AIIMS Syllabus Anatomy Part I
AIIMS Syllabus – Anatomy Part I
Total duration of course is one year. It comprises of two semesters I and II. Each semester is of six months duration.
Course commences from 1st August every year and ends on 15 June following year.
The subject of anatomy is taught under the following heads :
- Gross anatomy
- Embryology and Genetics
Total number of teaching hours are approximately 541.
Distribution of teaching hours for theory and practicals are as follows :
Subject Approximate No. of hours taught
- Gross Anatomy
Total No. of teaching hours in Anatomy (Theory and Practicals)
At the end of the course, the student should be able to:
- Comprehend the normal disposition, inter-relationships, gross, functional and applied anatomy of the various structures in the body.
- Identify the microscopic structures of various tissues, and organs in the human body and correlate the structure with the functions as a prerequisite for understanding the altered state in various disease processes.
- Comprehend the basic structure and connections between the various parts of the central nervous system so as to analyze the integrative and regulative functions on the organs and systems. He/She should be able to locate the site of gross lesions according to the deficits encountered.
- To understand the basic principles of embryology including genetic inheritance and stages involved in development of the organs and systems from the time of conception till birth. The student should recognise the critical stages of normal development and the effects of common teratogens, genetic mutations and environmental hazards on it. He/She should be able to explain the developmental basis of the occurrence of major variations, abnormalities and congenital anomalies.
- Gross Anatomy
Introduction to Anatomy, nomenclature, anatomical position, planes, tissues and movements.
(a) Names of the bones of the body and their position; classification of the bones with examples; general features of the bone and normal development; microscopic anatomy of bone; general pattern of blood supply; ossification of the bones of the limbs for age determination. X-rays of bones.
(b) Process of repair of bone.
- Muscular System
(a) Classification and identification of the muscles of the body: main attachments, nerve supply and action(s), microscopic anatomy of muscles and the nerve terminations.
(b) Details of attachments of the muscles; ultrastructural features of muscle; mechanism of the movement caused by the muscle/muscles and various forces exerted by them and their detailed action(s).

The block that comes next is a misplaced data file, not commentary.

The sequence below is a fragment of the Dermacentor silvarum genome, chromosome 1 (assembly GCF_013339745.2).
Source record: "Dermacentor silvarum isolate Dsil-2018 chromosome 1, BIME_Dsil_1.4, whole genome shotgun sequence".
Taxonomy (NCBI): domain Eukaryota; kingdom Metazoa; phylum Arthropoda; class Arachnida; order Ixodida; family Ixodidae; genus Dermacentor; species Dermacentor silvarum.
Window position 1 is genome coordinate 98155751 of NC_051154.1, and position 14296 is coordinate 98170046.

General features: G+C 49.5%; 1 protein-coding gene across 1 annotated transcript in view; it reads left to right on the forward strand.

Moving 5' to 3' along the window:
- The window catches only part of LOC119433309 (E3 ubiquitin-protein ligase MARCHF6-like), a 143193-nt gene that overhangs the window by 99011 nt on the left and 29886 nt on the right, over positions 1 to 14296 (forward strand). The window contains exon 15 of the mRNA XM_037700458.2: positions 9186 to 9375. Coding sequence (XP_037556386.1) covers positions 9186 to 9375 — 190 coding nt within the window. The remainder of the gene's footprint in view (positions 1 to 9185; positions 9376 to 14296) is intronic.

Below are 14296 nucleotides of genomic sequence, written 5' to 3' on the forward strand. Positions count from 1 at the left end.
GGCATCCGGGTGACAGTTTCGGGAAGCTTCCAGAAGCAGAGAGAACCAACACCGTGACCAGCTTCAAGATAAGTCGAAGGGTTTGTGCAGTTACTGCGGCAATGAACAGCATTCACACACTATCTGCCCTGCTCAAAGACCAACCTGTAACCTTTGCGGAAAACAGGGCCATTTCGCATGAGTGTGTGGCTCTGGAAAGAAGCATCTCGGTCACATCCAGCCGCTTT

(a) Definition and classification of joints, general features of different types ofjoints; detailed study of major joints of the limbs and movements performed at various joints in the body.
(b) Microscopic anatomy of articular cartilage; maintenance of articular cartilages; blood supply and nerve supply of the joints.
- Cardio Vascular System
(a) Normal position, external features and parts of the heart; internal features of the chambers of heart, names of the blood vessels and venous drainage of the organs, structures and body as a whole, conducting system of heart, fibroskeleton of heart.
(b) Variation(s), developmental anomalies of heart and blood vessels, valvular defects and their effects in pathogenesis of the anomalies.
- Respiratory System
(a) Position, parts, relations, blood supply of upper and lower respiratory tract. Pleura, its reflection, nerve supply, pleural recesses and their significance, bronchopulmonary segments, their importance.
(b) Mechanism of respiration
- Digestive System
(a) Position, extent, parts, relations, blood supply, nerve supply, lymphatic drainage and sphincters of the gastrointestinal system.
(b) Sphincteric action including functional implications.
- Genito-Urinary System
(a) Parts, position, relations, blood supply, nerve supply and lymphatic drainage of uterus, cervix, vagina, ovary, ovarian duct, testes, epididymis, seminal vesicle, ductus deferens, prostate, kidney, ureter, urinary bladder and urethra
(b) Innervation of urinary bladder in detail
- Endocrine System and Individual Endocrine Glands
(a) Various endocrine glands, their location, relations, blood supply, nerve supply and lymphatic drainage.
(b) Clinical manifestations of common endocrine disorders.
- Nervous System and its components
(a) Parts of nervous system, neuron meninges, nerve terminals, neuroglia, myelination, degeneration and regeneration, ventricles, CSF, spinal cord and its blood supply. Motor and sensory pathways, cranial nerves, thalamus, cerebellum, limbic and autonomic pathways. Functional cortical areas, motor and sensory cortex and their blood supply.
10. Special Sensory Organs
(a) Gross Anatomy of :
(i) eye ball, extra ocular muscles their nerve supply and actions (s)
(iv) tongue, its musculature blood supply and lymphatic drainage.
- Lymphatic System
(a) Location of the major groups of the lymphnodes of the body and their drainage areas. Gross anatomy of the major lymphatics specially thoracic duct and its tributaries.
- Surface Anatomy
(a) Surface features of the body and projection of the outline of heart, its borders, surfaces and valves, lungs, their borders, fissures and hila, pleura, liver, kidneys and various abdominal and pelvic organs and important vessels and nerves
- Cross Sectional Anatomy
Cross sections of thorax, abdomen and pelvis to understand the interrelationship of organs and structures.
Microscope and basic principles of microscopy, commonly used stains, basophilic and acidophilic staining reactions and their significance. Commonly encountered artifacts. Brief principle of electron microscopy and interpretation of ultrastructural features.